He was shoved by someone who opposed the medical exemption bill in 2019, the same year in which an anti-vaccine protester threw menstrual blood onto the state Senate floor.

Pan was also among the lawmakers threatened at a committee hearing earlier this year.

Last month, Pan volunteered at a vaccination clinic at a Sacramento park that he said was disrupted by anti-vaccine protesters with a bullhorn who made it hard for medical personnel to converse with patients and answer their questions.

And while he said he can handle threats, ordinary citizens “shouldn’t have to run a gauntlet to get vaccinated.” That includes walking through a group likely made up of unvaccinated protesters and possibly getting exposed to covid to get protected, he said.

His measure prohibits obstructing, injuring, harassing, intimidating or interfering with people “in connection with any vaccination services.” The bill passed the state Senate with just four no votes and faces one more committee hurdle before it heads to the Assembly floor.

The bill defines harassment as getting within 30 feet of someone to hand them a leaflet, display a sign, participate in any kind of verbal protesting like singing or chanting, or conduct any education or counseling with that person.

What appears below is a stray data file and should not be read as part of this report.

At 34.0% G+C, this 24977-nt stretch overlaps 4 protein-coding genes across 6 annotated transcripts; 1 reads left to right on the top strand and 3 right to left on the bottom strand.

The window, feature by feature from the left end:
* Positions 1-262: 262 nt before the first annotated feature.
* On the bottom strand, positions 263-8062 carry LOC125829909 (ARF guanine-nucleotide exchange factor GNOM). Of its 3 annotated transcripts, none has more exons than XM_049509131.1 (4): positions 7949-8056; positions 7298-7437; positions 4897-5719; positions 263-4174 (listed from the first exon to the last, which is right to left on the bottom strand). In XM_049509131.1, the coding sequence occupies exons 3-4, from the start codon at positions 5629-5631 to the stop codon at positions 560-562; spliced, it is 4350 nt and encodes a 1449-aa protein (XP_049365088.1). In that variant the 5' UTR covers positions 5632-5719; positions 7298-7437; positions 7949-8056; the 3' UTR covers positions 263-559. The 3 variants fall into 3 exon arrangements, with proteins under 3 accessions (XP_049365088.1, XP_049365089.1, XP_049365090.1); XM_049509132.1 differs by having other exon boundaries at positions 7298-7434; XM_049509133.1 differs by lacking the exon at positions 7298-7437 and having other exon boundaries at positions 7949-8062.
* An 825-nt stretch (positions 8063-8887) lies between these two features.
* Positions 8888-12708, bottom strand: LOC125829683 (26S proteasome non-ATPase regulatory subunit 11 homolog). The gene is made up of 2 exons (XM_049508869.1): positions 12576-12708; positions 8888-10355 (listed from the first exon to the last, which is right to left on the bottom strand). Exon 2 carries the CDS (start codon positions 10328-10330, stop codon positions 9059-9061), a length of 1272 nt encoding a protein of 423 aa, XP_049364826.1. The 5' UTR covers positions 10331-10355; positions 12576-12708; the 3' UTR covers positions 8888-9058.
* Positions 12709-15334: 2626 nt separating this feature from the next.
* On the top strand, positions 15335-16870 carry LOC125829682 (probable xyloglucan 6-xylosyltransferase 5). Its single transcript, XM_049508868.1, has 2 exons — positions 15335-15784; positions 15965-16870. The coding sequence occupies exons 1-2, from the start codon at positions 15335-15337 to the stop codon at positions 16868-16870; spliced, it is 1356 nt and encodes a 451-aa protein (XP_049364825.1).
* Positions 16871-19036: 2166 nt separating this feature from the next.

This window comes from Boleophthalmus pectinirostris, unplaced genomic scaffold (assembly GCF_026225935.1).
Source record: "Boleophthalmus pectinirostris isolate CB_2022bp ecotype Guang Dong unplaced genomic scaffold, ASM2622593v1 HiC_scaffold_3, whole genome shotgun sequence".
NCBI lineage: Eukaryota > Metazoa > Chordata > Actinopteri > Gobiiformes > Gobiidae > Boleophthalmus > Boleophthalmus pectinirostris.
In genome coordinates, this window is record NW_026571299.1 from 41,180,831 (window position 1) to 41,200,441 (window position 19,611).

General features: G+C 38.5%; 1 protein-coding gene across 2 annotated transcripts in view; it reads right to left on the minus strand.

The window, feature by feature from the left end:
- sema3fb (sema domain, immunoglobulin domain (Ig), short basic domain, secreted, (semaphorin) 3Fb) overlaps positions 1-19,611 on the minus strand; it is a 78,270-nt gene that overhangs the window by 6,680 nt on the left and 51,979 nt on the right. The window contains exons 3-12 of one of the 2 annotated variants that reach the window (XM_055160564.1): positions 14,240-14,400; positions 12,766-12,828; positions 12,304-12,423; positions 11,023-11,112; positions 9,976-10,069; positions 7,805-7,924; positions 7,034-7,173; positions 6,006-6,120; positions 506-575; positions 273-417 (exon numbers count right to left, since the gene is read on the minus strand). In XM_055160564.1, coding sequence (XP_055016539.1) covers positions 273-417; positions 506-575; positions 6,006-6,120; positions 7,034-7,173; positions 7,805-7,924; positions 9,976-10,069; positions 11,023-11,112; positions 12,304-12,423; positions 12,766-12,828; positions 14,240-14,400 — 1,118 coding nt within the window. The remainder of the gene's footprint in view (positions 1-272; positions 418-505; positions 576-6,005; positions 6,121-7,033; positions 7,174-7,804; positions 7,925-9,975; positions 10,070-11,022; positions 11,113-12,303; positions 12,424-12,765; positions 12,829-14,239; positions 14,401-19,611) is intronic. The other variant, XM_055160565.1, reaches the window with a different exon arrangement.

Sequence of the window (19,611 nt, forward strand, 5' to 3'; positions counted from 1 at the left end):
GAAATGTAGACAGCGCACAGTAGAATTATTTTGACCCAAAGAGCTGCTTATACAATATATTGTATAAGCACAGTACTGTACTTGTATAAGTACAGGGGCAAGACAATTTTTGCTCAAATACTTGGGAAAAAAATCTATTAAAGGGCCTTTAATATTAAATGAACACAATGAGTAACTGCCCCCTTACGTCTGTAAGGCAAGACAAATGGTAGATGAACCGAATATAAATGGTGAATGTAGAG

Blocking someone or impeding them from getting a vaccine is an obvious problem, and it’s good that the proposal would try to stop that, said Glen Smith, litigation director for the First Amendment Coalition, a California-based nonprofit that promotes the First Amendment, which guarantees rights such as free speech and assembly. But he thinks the proposal goes too far with its definition of harassment.

“To say you can’t get within 30 feet of them just to hand them a pamphlet or ask them a question? That seems to be overkill for me,” Smith said.

It’s worse than overkill, said Eugene Volokh, a professor of First Amendment law at the UCLA School of Law.

“That law is clearly unconstitutional,” Volokh said.

He has two primary concerns with the proposal:

First, though it’s modeled on similar laws that create zones around abortion clinics to protect patients from harassment, this bill goes beyond what courts have upheld in the past, he said. In 2000, the U.S. Supreme Court upheld a Colorado law that created an 8-foot “bubble zone” around a person entering or exiting an abortion clinic, but in 2014 the high court struck down a Massachusetts law that created a 35-foot “buffer zone” around clinics.

A 30-foot zone around a person getting a vaccine is bigger than the court would allow, Volokh believes.

His second concern is that the bill specifically prohibits someone from leafletting or talking to someone only about vaccines.

That violates the First Amendment, Volokh said, because it targets certain content. Someone could hand out an anti-war or anti-fur leaflet and not run afoul of the law, he said.

“I think it’s pretty shocking that a state legislature would try to enact this kind of restriction on fully protected speech this way,” Volokh said.

The Right to Life League, which has opposed the measure from the start, advocated to get “in connection with vaccination services” added to the bill language.

Once the bill was amended to include that phrase, that limited “the negative impact of the bill on pro-life activities,” like anti-abortion sidewalk counseling outside Planned Parenthood clinics, which provide abortions and vaccines, Elisabeth Beall, media coordinator for the Right to Life League, wrote in a statement.